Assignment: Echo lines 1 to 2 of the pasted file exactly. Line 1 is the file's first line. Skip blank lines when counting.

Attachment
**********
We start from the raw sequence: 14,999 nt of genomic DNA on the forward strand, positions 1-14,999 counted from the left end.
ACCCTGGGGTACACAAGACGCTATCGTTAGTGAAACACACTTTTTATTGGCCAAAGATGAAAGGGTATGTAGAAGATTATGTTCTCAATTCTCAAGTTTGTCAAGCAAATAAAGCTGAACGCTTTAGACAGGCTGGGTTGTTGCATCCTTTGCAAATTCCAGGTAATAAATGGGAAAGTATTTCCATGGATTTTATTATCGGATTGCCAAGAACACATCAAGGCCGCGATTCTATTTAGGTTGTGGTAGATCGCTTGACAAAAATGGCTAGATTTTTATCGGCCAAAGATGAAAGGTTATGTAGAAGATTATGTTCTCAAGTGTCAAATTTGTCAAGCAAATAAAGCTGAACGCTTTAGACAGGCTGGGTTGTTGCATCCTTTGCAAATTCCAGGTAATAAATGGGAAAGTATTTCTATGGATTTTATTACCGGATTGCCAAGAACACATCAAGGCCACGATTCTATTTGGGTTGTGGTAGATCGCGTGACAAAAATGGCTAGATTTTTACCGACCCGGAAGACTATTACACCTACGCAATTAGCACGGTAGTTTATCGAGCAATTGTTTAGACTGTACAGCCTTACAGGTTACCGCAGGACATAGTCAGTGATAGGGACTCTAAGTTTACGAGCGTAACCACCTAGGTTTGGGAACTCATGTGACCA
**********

We start from the raw sequence: 14,999 nt of genomic DNA on the forward strand, positions 1-14,999 counted from the left end.
ACCCTGGGGTACACAAGACGCTATCGTTAGTGAAACACACTTTTTATTGGCCAAAGATGAAAGGGTATGTAGAAGATTATGTTCTCAATTCTCAAGTTTGTCAAGCAAATAAAGCTGAACGCTTTAGACAGGCTGGGTTGTTGCATCCTTTGCAAATTCCAGGTAATAAATGGGAAAGTATTTCCATGGATTTTATTATCGGATTGCCAAGAACACATCAAGGCCGCGATTCTATTTAGGTTGTGGTAGATCGCTTGACAAAAATGGCTAGATTTTTATCGGCCAAAGATGAAAGGTTATGTAGAAGATTATGTTCTCAAGTGTCAAATTTGTCAAGCAAATAAAGCTGAACGCTTTAGACAGGCTGGGTTGTTGCATCCTTTGCAAATTCCAGGTAATAAATGGGAAAGTATTTCTATGGATTTTATTACCGGATTGCCAAGAACACATCAAGGCCACGATTCTATTTGGGTTGTGGTAGATCGCGTGACAAAAATGGCTAGATTTTTACCGACCCGGAAGACTATTACACCTACGCAATTAGCACGGTAGTTTATCGAGCAATTGTTTAGACTGTACAGCCTTACAGGTTACCGCAGGACATAGTCAGTGATAGGGACTCTAAGTTTACGAGCGTAACCACCTAGGTTTGGGAACTCATGTGACCA